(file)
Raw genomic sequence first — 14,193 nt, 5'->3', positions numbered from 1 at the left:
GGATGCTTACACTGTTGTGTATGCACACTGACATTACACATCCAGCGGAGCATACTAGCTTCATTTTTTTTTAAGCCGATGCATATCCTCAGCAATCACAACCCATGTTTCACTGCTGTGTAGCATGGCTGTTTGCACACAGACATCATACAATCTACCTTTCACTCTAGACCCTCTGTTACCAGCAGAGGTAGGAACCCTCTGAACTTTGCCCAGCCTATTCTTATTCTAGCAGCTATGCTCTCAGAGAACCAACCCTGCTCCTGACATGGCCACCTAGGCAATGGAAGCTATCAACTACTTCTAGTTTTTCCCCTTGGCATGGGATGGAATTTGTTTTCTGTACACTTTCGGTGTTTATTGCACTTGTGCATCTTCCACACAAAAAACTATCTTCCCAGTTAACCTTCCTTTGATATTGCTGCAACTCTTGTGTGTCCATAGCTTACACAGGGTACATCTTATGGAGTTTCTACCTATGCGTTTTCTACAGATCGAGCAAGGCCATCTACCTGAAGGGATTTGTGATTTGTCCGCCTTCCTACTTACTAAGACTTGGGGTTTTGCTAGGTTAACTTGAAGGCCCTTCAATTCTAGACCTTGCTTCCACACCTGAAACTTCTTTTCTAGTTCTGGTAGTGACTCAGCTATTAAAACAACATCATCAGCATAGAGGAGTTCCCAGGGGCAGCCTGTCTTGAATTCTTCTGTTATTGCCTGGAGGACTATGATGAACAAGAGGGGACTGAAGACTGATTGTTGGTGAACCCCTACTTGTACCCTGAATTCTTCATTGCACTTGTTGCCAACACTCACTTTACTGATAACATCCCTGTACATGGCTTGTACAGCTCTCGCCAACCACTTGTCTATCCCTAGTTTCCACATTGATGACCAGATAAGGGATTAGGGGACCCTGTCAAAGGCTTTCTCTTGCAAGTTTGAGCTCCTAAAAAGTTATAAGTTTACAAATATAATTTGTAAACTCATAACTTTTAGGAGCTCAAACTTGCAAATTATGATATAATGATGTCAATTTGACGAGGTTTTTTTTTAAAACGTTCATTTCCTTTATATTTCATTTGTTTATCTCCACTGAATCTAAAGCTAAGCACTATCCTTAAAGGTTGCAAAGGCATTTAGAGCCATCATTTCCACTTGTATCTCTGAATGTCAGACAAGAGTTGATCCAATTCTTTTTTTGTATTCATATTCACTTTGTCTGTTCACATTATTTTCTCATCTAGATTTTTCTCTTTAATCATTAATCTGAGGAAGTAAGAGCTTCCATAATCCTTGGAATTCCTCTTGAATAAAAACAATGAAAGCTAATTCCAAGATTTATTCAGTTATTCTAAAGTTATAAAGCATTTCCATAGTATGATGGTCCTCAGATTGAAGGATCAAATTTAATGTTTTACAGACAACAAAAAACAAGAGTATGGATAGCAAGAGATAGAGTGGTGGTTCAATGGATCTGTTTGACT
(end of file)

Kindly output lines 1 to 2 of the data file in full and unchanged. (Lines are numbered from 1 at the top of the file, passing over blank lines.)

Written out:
Raw genomic sequence first — 14,193 nt, 5'->3', positions numbered from 1 at the left:
GGATGCTTACACTGTTGTGTATGCACACTGACATTACACATCCAGCGGAGCATACTAGCTTCATTTTTTTTTAAGCCGATGCATATCCTCAGCAATCACAACCCATGTTTCACTGCTGTGTAGCATGGCTGTTTGCACACAGACATCATACAATCTACCTTTCACTCTAGACCCTCTGTTACCAGCAGAGGTAGGAACCCTCTGAACTTTGCCCAGCCTATTCTTATTCTAGCAGCTATGCTCTCAGAGAACCAACCCTGCTCCTGACATGGCCACCTAGGCAATGGAAGCTATCAACTACTTCTAGTTTTTCCCCTTGGCATGGGATGGAATTTGTTTTCTGTACACTTTCGGTGTTTATTGCACTTGTGCATCTTCCACACAAAAAACTATCTTCCCAGTTAACCTTCCTTTGATATTGCTGCAACTCTTGTGTGTCCATAGCTTACACAGGGTACATCTTATGGAGTTTCTACCTATGCGTTTTCTACAGATCGAGCAAGGCCATCTACCTGAAGGGATTTGTGATTTGTCCGCCTTCCTACTTACTAAGACTTGGGGTTTTGCTAGGTTAACTTGAAGGCCCTTCAATTCTAGACCTTGCTTCCACACCTGAAACTTCTTTTCTAGTTCTGGTAGTGACTCAGCTATTAAAACAACATCATCAGCATAGAGGAGTTCCCAGGGGCAGCCTGTCTTGAATTCTTCTGTTATTGCCTGGAGGACTATGATGAACAAGAGGGGACTGAAGACTGATTGTTGGTGAACCCCTACTTGTACCCTGAATTCTTCATTGCACTTGTTGCCAACACTCACTTTACTGATAACATCCCTGTACATGGCTTGTACAGCTCTCGCCAACCACTTGTCTATCCCTAGTTTCCACATTGATGACCAGATAAGGGATTAGGGGACCCTGTCAAAGGCTTTCTCTTGCAAGTTTGAGCTCCTAAAAAGTTATAAGTTTACAAATATAATTTGTAAACTCATAACTTTTAGGAGCTCAAACTTGCAAATTATGATATAATGATGTCAATTTGACGAGGTTTTTTTTTAAAACGTTCATTTCCTTTATATTTCATTTGTTTATCTCCACTGAATCTAAAGCTAAGCACTATCCTTAAAGGTTGCAAAGGCATTTAGAGCCATCATTTCCACTTGTATCTCTGAATGTCAGACAAGAGTTGATCCAATTCTTTTTTTGTATTCATATTCACTTTGTCTGTTCACATTATTTTCTCATCTAGATTTTTCTCTTTAATCATTAATCTGAGGAAGTAAGAGCTTCCATAATCCTTGGAATTCCTCTTGAATAAAAACAATGAAAGCTAATTCCAAGATTTATTCAGTTATTCTAAAGTTATAAAGCATTTCCATAGTATGATGGTCCTCAGATTGAAGGATCAAATTTAATGTTTTACAGACAACAAAAAACAAGAGTATGGATAGCAAGAGATAGAGTGGTGGTTCAATGGATCTGTTTGACT